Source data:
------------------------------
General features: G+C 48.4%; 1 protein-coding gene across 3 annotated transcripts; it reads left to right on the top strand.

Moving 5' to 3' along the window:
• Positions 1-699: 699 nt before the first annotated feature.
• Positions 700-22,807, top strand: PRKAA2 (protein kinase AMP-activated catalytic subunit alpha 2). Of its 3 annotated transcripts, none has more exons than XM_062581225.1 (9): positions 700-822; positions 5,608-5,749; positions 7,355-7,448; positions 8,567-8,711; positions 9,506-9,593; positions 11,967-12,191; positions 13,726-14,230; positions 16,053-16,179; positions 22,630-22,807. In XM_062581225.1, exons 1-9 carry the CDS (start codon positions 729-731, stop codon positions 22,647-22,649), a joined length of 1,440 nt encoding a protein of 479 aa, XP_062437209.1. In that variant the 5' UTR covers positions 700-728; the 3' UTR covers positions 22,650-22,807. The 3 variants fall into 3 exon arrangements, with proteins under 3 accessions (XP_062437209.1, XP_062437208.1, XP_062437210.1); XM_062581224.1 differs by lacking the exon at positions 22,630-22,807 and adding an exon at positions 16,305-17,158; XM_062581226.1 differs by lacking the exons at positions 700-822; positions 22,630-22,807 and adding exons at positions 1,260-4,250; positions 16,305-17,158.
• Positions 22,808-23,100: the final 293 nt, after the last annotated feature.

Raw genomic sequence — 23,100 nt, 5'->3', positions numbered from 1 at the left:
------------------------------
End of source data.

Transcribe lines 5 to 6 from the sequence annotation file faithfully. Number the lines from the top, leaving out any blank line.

• Positions 22,808-23,100: the final 293 nt, after the last annotated feature.

Raw genomic sequence — 23,100 nt, 5'->3', positions numbered from 1 at the left: